The North of Tyne region in northern England is apparently one to keep an eye on when it comes to driving forward the fight against climate change.
The combined authority has announced plans to make it the first place in the world to have a UN-accredited teacher for climate change in every state primary and secondary school.
“This is our opportunity to be the first region in the world to meet the UN sustainable development goal,” said Jamie Driscoll, new mayor of the North of Tyne combined authority, who declared a climate emergency on his first day of taking office in May.
“It’s also a manifest commitment to give every child a world-class environmental education, and to make such progress so soon is fantastic,” he added in a statement published on Tuesday.
Kids will get lessons of global warning and the climate crisis, their impact, and strategies for mitigating and adapting to the impact.
The project is being led by Dr. Meryl Batchelder, a teacher a Corbridge Middle School in Northumberland, who said that educating children is the best way to promote understanding of the environmental problems facing the world.
“The Industrial Revolution started in the North of Tyne and now the Green Revolution begins in the North of Tyne,” said Batchelder, who’s also a UN Sustainable Development Goals ambassador.
“Education on climate change is essential for everyone in the north-east to understand the seriousness of the situation,” she said, adding that it would mean “that all schoolchildren will be given accurate, relevant information on the causes and effects of global heating.”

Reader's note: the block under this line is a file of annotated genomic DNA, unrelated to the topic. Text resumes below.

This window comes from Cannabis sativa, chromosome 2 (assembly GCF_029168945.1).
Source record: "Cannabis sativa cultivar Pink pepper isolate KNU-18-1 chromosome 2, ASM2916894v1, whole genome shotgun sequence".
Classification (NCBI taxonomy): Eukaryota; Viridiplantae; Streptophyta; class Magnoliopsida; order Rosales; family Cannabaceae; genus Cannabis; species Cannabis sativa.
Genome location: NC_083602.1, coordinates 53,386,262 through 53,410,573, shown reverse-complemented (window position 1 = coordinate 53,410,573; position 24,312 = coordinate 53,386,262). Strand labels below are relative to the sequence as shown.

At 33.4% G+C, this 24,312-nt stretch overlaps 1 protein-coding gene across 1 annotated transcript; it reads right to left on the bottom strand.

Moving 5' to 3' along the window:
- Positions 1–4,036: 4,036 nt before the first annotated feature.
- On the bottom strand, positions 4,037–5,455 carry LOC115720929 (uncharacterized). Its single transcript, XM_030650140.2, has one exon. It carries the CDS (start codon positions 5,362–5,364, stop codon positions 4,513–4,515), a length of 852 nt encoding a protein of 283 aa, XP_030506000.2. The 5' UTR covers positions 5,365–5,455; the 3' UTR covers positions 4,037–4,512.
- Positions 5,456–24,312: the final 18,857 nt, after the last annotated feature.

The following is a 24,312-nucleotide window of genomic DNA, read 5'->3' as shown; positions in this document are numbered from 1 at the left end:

“Pupils also need to be aware of possible climate change mitigation strategies and adaptation measures,” she said.
She said that students would become more climate conscious with the help of the teachers — and could be the drivers of the green solutions of the future.
The combined authority has teamed up with a UN teacher training scheme called EduCCate Global, which approached them to ask for support for a regional launch of the Climate Change Teacher Course, according to the authority’s statement.
The eventual aim of the initiative is to have a UN-accredited climate change teacher in every school across the UK.
They’re trained up with an online course that takes about 15 to 20 hours, and covers areas like climate change science, adaptation planning, health, forests, climate change finance, and international negotiations.
The first 80 UK teachers have already completed the course, according to education specialist Melanie Harwood, while a further 1,973 UK teachers are working towards it — and up to 50 teachers a day are reportedly signing up.
“Young children are far more vulnerable to climate-related disasters and associated health risks than any other social group,” Harwood added. “We need to give them the tools to understand the effects of a changing climate so that they can take well informed and effective action in the future.”
“In these days of a climate emergency, now more than ever, teachers all need the knowledge… to ensure to deliver clear climate literacy to all their pupils,” she said.
The move comes after more than two-thirds of teachers in the UK polled this year reportedly said they wanted to see more teaching on climate change in British schools.
Original article by Imogen Calderwood – Source Global Citizen
Photo by Bob Blob on Unsplash